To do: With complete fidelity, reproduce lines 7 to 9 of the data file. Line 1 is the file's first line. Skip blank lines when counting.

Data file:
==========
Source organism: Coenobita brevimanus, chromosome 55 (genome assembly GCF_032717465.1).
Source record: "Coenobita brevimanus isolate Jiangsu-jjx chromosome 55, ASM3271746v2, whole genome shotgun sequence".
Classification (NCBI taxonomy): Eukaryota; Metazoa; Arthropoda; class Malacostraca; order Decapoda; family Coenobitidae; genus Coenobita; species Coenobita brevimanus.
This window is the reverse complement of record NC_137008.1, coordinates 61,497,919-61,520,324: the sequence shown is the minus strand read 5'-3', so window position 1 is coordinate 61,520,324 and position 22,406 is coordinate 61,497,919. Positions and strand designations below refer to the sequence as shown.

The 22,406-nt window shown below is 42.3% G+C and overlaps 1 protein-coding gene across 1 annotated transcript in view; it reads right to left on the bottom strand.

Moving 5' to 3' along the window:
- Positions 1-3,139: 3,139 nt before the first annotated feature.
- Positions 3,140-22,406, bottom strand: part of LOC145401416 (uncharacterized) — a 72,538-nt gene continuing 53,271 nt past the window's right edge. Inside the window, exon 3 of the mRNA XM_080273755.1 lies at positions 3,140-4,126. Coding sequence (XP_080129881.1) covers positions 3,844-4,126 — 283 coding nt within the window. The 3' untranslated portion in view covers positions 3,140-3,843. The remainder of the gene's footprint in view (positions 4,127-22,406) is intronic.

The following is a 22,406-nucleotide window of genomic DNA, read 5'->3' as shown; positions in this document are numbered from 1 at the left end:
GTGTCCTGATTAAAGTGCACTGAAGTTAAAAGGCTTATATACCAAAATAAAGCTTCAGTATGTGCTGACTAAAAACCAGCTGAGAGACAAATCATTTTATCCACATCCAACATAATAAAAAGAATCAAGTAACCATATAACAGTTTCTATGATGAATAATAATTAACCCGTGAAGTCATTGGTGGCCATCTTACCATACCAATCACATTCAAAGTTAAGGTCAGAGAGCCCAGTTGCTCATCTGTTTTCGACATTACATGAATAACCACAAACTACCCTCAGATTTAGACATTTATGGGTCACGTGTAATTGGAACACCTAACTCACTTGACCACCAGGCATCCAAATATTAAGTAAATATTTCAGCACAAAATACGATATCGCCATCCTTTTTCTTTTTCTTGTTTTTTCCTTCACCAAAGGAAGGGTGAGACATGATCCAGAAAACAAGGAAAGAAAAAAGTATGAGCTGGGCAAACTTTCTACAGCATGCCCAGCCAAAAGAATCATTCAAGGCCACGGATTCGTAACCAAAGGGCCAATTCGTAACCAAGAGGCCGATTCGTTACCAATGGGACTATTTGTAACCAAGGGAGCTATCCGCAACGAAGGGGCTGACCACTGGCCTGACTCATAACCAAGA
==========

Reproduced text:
- Positions 1-3,139: 3,139 nt before the first annotated feature.
- Positions 3,140-22,406, bottom strand: part of LOC145401416 (uncharacterized) — a 72,538-nt gene continuing 53,271 nt past the window's right edge. Inside the window, exon 3 of the mRNA XM_080273755.1 lies at positions 3,140-4,126. Coding sequence (XP_080129881.1) covers positions 3,844-4,126 — 283 coding nt within the window. The 3' untranslated portion in view covers positions 3,140-3,843. The remainder of the gene's footprint in view (positions 4,127-22,406) is intronic.

The following is a 22,406-nucleotide window of genomic DNA, read 5'->3' as shown; positions in this document are numbered from 1 at the left end: